Fifty shades of pink
Rhubarb, the prettiest of summer produce, is the most versatile vegetable around, says Rachel Allen, who loves its tart flavour. Photography by Tony Gavin
The popping-up of the pretty pink rhubarb stalks is always a sure sign that spring is here. It stays in season for another few months through the summer, so we have lots of time to enjoy this vegetable that thinks it’s a fruit. Whether it’s poached in a lemon-scented syrup, cooked and folded through sweetened cream in a fool, or roasted with butter and sugar, it’s always a welcome treat in my house.
The fact that rhubarb works with some fish and meat too shouldn’t be surprising, considering its vegetable status. Trimmed, chopped and simmered with a touch of sugar and a small splash of water to create a pleasing pink sauce, it works a treat with richer fish, such as mackerel, and also meats such as pork, goose and duck.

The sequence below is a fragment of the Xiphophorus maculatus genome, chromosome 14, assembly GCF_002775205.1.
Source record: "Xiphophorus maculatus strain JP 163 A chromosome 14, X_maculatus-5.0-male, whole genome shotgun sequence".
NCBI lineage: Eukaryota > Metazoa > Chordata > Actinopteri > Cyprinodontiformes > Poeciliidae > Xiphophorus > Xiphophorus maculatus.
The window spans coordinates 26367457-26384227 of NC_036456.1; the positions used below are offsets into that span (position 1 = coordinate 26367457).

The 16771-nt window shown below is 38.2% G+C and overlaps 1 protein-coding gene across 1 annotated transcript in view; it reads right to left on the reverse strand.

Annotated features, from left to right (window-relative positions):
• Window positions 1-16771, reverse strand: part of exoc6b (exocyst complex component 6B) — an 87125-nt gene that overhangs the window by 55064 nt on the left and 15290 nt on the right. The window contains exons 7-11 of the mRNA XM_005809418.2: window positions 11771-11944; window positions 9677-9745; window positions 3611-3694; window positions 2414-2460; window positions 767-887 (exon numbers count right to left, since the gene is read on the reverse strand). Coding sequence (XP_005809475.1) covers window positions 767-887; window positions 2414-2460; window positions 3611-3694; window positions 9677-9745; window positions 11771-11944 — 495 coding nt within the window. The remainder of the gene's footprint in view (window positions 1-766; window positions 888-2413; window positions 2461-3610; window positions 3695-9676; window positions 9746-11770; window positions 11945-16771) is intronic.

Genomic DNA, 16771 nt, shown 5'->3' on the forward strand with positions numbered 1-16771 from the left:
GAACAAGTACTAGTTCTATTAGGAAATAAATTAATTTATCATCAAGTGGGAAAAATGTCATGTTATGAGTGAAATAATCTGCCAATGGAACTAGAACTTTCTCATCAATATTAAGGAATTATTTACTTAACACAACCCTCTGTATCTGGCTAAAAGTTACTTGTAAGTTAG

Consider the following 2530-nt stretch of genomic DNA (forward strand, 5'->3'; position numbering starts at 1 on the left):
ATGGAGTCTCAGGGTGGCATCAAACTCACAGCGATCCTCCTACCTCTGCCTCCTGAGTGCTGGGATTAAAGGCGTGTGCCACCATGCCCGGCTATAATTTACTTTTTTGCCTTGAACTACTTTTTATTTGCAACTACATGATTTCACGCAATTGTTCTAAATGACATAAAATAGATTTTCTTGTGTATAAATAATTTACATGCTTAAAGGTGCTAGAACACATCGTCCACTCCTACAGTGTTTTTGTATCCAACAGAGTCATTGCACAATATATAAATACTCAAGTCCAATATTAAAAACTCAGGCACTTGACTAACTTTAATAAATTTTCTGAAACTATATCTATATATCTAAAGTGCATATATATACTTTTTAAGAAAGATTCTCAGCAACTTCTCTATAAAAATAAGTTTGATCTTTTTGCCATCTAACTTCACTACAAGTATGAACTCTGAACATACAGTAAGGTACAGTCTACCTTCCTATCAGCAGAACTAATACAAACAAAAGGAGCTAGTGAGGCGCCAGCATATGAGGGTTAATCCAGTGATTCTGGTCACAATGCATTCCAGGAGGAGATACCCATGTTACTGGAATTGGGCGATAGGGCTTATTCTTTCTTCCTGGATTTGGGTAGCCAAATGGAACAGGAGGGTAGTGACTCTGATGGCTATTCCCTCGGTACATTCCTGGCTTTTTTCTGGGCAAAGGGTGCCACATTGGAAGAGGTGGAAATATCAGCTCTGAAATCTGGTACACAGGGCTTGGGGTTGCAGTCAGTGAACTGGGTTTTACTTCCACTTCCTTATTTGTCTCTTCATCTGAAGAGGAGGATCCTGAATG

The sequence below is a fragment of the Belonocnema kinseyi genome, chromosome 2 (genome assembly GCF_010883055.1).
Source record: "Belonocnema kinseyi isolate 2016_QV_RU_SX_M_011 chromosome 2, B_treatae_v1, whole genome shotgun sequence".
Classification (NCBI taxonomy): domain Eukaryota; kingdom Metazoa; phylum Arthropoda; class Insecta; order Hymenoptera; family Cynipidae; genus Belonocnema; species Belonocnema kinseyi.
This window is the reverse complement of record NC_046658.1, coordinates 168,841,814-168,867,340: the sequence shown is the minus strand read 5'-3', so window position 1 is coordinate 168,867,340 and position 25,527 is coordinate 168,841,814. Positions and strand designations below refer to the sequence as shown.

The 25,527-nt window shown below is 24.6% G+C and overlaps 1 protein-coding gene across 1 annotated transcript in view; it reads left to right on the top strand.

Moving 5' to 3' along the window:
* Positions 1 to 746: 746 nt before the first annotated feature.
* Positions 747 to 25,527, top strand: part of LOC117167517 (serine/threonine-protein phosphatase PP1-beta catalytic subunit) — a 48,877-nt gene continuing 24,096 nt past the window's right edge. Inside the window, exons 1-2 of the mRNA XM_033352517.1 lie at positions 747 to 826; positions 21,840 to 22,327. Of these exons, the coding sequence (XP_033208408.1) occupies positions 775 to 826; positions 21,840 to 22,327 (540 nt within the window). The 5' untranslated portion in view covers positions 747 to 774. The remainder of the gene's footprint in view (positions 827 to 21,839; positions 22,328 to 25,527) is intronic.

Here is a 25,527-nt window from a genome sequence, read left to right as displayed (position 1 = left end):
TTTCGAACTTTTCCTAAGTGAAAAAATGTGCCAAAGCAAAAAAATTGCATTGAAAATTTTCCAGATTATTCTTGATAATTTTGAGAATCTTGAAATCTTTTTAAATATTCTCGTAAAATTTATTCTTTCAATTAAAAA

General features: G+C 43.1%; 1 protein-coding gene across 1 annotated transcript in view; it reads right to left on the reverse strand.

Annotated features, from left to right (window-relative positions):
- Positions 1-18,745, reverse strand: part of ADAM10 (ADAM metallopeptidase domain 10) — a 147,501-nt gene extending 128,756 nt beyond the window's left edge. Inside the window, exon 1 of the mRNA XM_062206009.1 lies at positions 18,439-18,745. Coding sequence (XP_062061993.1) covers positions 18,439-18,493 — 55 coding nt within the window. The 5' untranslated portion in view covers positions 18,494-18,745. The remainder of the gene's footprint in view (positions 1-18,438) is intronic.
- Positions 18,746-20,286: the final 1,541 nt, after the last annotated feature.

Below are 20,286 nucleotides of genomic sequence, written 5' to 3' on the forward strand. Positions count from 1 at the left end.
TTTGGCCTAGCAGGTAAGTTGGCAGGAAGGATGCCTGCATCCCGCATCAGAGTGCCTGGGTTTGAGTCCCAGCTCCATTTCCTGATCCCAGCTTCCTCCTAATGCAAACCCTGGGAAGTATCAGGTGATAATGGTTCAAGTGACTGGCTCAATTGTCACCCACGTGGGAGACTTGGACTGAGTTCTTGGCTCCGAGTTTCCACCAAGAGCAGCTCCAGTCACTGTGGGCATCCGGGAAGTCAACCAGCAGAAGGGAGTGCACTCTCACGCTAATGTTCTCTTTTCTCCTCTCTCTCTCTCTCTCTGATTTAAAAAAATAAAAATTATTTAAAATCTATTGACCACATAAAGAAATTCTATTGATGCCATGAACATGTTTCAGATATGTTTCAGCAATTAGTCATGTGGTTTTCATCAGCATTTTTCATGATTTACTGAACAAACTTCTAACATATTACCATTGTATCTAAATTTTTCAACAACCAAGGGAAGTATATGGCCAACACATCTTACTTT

The roasting of rhubarb is a revelation if you haven’t tried it before, as the stalks soften — but don’t lose too much juice if you want to keep the flavour. Try adding spices such as ginger, cinnamon and star anise, or bring citrus zest into the equation, as rhubarb adores lemons, limes and oranges.
The roast rhubarb with yoghurt, cardamom and honey recipe, right, is one that works as a seasonal dessert or brunch. And when it is paired with the crepes and sweet vanilla cream, right, it brings me right back to Iceland when I was little.
A rhubarb jam is a joy on bread in the morning, and here’s a recipe, far right, that includes its good friend ginger. I love it on toasted sourdough with lots of butter.
In about a month or so, when Irish strawberries come into season, rhubarb gets a whole new lease of life, as this pairing is one of nature’s best. Baked together in a crumble, a pie or in this simple compote, far right, this is the essence of summer food.